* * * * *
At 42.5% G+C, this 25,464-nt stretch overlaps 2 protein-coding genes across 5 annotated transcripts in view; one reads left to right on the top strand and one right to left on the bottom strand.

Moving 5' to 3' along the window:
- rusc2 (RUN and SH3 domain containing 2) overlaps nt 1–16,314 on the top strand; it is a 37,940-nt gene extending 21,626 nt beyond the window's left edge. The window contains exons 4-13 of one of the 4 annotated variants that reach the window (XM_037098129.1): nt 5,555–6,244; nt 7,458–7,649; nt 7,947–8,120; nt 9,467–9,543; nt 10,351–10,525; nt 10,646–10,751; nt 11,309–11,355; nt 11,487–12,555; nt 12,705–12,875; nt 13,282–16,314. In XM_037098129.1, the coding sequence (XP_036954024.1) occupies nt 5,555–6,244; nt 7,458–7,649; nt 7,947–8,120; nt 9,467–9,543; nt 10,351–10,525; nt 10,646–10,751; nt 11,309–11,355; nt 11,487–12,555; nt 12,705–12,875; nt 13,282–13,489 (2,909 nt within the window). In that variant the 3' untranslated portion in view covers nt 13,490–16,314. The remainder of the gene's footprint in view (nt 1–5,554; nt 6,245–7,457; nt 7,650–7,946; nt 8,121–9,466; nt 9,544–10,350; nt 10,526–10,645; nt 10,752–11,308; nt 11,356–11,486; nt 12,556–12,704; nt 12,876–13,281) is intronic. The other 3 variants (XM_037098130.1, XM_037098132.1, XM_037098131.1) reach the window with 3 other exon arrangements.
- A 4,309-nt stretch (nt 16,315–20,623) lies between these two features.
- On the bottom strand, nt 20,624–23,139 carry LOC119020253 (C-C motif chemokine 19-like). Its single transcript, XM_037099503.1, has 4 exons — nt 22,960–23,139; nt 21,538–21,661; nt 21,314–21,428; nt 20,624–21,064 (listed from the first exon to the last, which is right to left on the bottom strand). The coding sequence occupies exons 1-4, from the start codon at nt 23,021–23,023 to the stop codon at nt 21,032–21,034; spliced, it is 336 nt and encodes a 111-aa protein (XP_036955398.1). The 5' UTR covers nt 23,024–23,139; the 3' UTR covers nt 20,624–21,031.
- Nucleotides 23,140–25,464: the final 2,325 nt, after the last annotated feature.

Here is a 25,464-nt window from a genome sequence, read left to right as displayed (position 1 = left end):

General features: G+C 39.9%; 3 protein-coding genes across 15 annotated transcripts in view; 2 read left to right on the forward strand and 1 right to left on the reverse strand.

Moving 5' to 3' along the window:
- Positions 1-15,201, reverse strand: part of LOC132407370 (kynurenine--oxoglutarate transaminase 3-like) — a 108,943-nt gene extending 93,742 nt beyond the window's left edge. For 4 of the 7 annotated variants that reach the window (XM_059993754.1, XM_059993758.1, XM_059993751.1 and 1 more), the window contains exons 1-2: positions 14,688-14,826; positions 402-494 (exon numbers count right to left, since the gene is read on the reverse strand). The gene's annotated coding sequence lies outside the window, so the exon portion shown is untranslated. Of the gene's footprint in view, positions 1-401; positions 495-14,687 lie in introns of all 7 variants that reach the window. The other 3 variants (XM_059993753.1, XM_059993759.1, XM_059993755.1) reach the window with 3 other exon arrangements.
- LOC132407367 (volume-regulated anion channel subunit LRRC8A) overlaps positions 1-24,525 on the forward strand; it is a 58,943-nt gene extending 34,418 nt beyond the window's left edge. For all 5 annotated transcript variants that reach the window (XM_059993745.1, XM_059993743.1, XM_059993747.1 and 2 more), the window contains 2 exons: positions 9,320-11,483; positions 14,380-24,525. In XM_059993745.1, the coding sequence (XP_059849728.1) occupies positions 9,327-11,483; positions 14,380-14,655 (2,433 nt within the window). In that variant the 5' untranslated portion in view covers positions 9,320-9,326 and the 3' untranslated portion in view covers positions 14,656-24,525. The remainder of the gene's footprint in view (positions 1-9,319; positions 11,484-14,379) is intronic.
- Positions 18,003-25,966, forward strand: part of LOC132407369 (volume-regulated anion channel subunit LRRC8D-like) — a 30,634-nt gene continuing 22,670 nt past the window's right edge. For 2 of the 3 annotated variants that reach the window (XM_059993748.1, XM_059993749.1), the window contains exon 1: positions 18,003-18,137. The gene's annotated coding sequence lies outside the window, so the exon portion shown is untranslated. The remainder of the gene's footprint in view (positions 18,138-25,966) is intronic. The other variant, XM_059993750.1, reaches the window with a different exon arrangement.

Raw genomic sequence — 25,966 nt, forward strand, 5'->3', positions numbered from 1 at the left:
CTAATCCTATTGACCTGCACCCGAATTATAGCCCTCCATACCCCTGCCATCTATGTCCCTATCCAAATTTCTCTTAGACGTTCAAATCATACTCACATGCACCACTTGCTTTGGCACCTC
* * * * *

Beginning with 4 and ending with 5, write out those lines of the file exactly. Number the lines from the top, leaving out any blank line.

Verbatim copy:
- A 4,309-nt stretch (nt 16,315–20,623) lies between these two features.
- On the bottom strand, nt 20,624–23,139 carry LOC119020253 (C-C motif chemokine 19-like). Its single transcript, XM_037099503.1, has 4 exons — nt 22,960–23,139; nt 21,538–21,661; nt 21,314–21,428; nt 20,624–21,064 (listed from the first exon to the last, which is right to left on the bottom strand). The coding sequence occupies exons 1-4, from the start codon at nt 23,021–23,023 to the stop codon at nt 21,032–21,034; spliced, it is 336 nt and encodes a 111-aa protein (XP_036955398.1). The 5' UTR covers nt 23,024–23,139; the 3' UTR covers nt 20,624–21,031.